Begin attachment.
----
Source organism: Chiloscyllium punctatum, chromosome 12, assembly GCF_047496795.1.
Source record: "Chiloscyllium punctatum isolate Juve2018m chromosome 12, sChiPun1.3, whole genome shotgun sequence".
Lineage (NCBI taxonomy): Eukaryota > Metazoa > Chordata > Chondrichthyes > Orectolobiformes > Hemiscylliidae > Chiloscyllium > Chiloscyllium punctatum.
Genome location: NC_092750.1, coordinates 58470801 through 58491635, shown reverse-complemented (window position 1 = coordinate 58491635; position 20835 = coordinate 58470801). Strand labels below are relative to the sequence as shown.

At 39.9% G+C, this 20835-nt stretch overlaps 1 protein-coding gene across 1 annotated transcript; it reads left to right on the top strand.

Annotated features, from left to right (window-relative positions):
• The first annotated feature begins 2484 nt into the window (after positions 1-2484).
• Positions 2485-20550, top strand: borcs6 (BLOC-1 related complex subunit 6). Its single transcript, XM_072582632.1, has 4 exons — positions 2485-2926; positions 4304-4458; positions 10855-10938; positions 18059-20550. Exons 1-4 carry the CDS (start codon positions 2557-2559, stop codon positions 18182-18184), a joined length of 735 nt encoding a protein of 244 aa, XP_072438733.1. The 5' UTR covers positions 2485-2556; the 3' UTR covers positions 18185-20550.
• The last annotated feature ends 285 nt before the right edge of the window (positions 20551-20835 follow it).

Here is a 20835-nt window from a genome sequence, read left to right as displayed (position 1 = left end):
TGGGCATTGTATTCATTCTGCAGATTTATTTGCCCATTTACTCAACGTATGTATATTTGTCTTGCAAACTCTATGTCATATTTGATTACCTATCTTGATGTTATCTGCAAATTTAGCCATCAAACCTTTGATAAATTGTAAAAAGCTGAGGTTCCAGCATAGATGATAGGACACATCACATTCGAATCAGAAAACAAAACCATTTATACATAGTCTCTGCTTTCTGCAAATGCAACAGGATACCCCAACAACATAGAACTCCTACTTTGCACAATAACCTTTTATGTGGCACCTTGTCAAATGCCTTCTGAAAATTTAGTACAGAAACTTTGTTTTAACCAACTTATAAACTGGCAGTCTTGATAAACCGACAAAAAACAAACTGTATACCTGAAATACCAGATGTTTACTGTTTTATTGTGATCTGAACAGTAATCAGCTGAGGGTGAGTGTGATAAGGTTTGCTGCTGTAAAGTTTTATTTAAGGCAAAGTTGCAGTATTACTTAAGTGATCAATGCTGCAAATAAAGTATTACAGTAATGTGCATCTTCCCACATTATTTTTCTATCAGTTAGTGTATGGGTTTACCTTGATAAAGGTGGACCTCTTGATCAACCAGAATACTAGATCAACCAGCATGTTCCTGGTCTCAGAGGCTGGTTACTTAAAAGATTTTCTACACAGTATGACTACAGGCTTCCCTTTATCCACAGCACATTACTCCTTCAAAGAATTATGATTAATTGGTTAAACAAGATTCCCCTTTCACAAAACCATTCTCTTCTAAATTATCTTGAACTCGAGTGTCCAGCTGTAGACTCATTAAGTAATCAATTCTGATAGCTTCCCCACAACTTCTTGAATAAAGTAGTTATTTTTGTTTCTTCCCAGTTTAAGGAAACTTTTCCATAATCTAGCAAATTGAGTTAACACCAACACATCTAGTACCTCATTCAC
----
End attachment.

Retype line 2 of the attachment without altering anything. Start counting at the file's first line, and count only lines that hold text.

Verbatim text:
Source record: "Chiloscyllium punctatum isolate Juve2018m chromosome 12, sChiPun1.3, whole genome shotgun sequence".